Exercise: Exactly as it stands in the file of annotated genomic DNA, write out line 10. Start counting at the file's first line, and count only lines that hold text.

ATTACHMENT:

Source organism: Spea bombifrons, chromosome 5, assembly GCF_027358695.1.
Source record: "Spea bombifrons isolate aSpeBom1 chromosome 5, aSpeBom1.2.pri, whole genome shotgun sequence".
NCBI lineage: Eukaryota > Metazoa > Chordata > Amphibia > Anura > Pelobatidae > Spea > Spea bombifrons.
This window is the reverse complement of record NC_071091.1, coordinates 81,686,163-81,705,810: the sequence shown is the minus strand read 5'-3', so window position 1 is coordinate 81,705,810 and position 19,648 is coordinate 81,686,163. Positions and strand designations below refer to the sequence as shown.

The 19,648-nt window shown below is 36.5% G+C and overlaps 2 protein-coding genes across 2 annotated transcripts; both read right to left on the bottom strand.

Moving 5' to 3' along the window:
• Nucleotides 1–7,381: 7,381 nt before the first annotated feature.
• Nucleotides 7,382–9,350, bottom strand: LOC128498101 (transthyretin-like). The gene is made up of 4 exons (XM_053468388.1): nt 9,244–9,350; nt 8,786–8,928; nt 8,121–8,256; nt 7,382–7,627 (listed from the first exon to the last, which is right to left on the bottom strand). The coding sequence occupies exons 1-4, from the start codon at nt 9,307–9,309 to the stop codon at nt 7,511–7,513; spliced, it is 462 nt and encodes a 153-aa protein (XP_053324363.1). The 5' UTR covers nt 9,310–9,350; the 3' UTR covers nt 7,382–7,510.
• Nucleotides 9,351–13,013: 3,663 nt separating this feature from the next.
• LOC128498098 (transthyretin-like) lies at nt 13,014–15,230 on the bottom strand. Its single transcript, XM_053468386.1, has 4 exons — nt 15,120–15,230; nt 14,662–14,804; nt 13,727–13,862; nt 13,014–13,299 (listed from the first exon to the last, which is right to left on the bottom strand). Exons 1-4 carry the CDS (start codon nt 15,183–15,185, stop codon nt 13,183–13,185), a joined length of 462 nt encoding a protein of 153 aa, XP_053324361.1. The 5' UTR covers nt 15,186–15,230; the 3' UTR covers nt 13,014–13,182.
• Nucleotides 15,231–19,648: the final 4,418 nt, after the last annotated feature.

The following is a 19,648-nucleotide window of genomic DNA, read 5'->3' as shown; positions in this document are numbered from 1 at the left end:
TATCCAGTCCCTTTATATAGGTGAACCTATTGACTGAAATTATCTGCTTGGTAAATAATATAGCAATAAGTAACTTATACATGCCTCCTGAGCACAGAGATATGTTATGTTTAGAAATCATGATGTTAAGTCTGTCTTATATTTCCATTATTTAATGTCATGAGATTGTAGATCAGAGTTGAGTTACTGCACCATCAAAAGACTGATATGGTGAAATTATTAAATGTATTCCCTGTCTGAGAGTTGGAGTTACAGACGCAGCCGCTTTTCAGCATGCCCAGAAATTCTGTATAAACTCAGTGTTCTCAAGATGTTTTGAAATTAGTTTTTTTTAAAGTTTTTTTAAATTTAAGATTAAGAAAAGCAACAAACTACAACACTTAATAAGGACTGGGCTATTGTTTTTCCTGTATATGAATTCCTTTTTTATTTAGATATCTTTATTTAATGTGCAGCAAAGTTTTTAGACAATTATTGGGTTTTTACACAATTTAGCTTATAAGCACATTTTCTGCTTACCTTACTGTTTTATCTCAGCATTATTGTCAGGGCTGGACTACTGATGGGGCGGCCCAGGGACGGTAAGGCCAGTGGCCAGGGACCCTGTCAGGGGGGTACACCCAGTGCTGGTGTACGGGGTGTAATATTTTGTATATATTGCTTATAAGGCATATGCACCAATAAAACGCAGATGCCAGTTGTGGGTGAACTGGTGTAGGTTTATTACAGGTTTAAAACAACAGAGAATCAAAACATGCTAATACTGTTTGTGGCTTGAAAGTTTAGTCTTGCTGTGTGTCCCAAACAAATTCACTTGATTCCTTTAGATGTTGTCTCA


• LOC128498098 (transthyretin-like) lies at nt 13,014–15,230 on the bottom strand. Its single transcript, XM_053468386.1, has 4 exons — nt 15,120–15,230; nt 14,662–14,804; nt 13,727–13,862; nt 13,014–13,299 (listed from the first exon to the last, which is right to left on the bottom strand). Exons 1-4 carry the CDS (start codon nt 15,183–15,185, stop codon nt 13,183–13,185), a joined length of 462 nt encoding a protein of 153 aa, XP_053324361.1. The 5' UTR covers nt 15,186–15,230; the 3' UTR covers nt 13,014–13,182.